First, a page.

Is Fracking a Feminist Issue?

still-gaslandThere has been a lot of debate over the past decade about whether or not it is safe to drill for oil and natural gas. One of the most controversial methods of oil and gas extraction is called “fraction drilling” (more popularly referred to as “fracking”).

Fraction drilling doesn’t just dig a straight hole into the ground so that a pipeline can be inserted to export gas to the surface. Fracking involves hydraulically fracturing the ground that surrounds shale deposits of natural gas so that gas can be released and captured from a variety of angles. There are environmental issues to be considered, as well as health care issues for the communities that are near drilling sites. That being said, President Obama gave fracking a thumbs up in 2013 when he gave a speech about climate change at Georgetown University, emphasizing the economic and security benefits of natural gas.

“For the first time in 18 years, America is poised to produce more of our own oil than we buy from other nations. And today, we produce more natural gas than anybody else. So we’re producing energy. And these advances have grown our economy, they’ve created new jobs, they can’t be shipped overseas — and, by the way, they’ve also helped drive our carbon pollution to its lowest levels in nearly 20 years. Since 2006, no country on Earth has reduced its total carbon pollution by as much as the United States of America.” –President Obama (emphasis mine)

Fracking foes have used a laundry list of arguments to oppose shale extraction. One notable anti-fracker is Sandra Steingraber, who compares fracking to rape. (I will address the rape analogy in a future article. For now, let’s focus on dollars and cents.) Steingraber argues that fracking is a feminist issue because women are underrepresented in the energy industry. She also states that:

“The jobs for women are ‘hotel maid’ and ‘prostitute’ . . . So when fracking comes into a community, what we see is that women take a big hit, especially single women who have children who depend on rental housing.” (via The Washington Times, 4/6/2015)

That same statement has been mimicked by community members in other states in a very demeaning manner. This is an extremely disrespectful statement that comes from someone who clearly has the luxury of disposable income. 

I was a janitor when I was in high school. I was one of two women on our crew. I enjoyed using the strip waxing machine because I could show my male compadres that I was just as strong as they were. I have been a hotel maid, and I have worked back-of-the house at three different restaurants. All of these jobs involved working my ass off. Yes, these were underpaid positions. But all of these jobs enabled me to pay my college tuition and stay in school.

Blue collar jobs should not be derided. Neither should sex work. There are many different types of sex work, from phone sex operators, to burlesque dancers, to call girls, to street workers. In my opinion, sex work is no different than any other job. Ms. Steingraber needs to show more respect for people who don’t have salaried positions with healthcare benefits and retirement plans. We all bust our humps to keep a roof over our heads and put food in the refrigerator. If it weren’t for people working in energy fields, white collar folks wouldn’t have the electricity it takes to turn on their iPads or run the wifi servers that help them stay connected to the worldwide web. *Deep breath.*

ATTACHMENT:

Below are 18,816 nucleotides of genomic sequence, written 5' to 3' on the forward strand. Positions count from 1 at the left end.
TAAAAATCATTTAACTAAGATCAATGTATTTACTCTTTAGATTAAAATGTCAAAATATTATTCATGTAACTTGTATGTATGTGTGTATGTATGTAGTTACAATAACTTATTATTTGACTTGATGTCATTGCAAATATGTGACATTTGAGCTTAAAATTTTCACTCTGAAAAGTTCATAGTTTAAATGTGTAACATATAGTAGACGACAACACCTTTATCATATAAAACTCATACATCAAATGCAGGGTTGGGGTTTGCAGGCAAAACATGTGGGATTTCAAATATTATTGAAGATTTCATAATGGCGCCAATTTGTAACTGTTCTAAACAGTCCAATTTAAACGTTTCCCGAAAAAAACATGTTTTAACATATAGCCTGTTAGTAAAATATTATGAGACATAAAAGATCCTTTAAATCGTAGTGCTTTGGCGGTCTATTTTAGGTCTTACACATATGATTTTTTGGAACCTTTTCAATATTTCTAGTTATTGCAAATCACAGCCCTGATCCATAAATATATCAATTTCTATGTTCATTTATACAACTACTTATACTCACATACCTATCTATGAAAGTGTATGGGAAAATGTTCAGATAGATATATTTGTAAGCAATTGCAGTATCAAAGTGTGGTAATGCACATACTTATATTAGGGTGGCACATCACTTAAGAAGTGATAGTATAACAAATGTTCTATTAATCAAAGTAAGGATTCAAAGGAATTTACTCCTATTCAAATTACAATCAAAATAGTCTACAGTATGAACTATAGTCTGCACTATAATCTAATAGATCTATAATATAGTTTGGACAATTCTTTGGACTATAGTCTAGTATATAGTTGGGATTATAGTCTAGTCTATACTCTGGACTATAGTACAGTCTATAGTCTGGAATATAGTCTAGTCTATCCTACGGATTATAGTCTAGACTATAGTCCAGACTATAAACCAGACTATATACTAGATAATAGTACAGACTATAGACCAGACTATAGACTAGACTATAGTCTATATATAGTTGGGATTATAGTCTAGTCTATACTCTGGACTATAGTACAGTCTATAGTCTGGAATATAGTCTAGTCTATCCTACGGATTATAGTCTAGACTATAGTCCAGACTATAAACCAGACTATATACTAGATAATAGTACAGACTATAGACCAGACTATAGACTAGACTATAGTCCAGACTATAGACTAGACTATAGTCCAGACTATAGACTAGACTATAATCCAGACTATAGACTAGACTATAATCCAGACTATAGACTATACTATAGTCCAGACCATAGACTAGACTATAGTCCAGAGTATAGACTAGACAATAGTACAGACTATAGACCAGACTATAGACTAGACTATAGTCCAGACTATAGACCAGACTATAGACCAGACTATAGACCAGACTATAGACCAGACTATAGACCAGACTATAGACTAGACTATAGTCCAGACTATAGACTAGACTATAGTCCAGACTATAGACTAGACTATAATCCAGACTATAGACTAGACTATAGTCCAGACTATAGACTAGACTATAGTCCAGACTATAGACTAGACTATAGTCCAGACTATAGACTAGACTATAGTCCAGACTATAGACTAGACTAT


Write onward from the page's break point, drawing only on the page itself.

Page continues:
Journalist Jillian Melchior recently addressed this claim in an op-ed for the New York Post:

While the risks posed by American energy exploration remain minimal, the benefits to women and their families are significant. One-third of all oil and gas workers are women, and industry estimates suggest they will fill 185,000 more jobs in the next 15 years. And far from being “hotel maids and prostitutes,” as Steingraber erroneously claims, IHS Global predicts nearly 70,000 women will obtain white-collar jobs in that same time frame.

I caught up with Melchior this week to ask her to go more in-depth on the economic benefits of fraction drilling.

Jillian told me that she grew up in Wyoming. Energy production is a large part of the state’s economy. Melchior explains that most anti-fracking literature is marketed towards women because “women are the primary caregivers in their families. They worry about how drilling might effect their children’s health, as well as their own reproductive health. Women are also the ones who typically manage the family’s budget. Affordable utility bills mean a lot for women.”

Jillian identifies as a feminist and defines feminism as “economic equality.” Yes, the oil and gas industry is still a male-dominated profession, “but women make up one-third of the oil and gas industry.” Jillian believes that the US education system should put more emphasis on trade-related courses. “You can make a good income in the energy sector with a high school diploma, or a certificate from a community college,” says Melchior. (This all assumes – in my not-so-humble opinion – that our legislators take their eyes off of standardized testing and recognize that learning a trade is just as important as reading about dead white men like Aristotle or Shakespeare.)

Melchior is happy to discuss the pros and cons of fracking, “as long as people make arguments that are grounded in science and reality.” I couldn’t agree more. I love talking to people about their opinions, especially when their point of view is different from mine – but only if people have well-reasoned arguments to support their claim.

I asked Jillian if she had any  advice for young women who are trying to figure out which career path to follow. Melchior encourages people to do their research so that they understand the issues, then “find something you’re passionate about and pursue it. Don’t be intimidated.”

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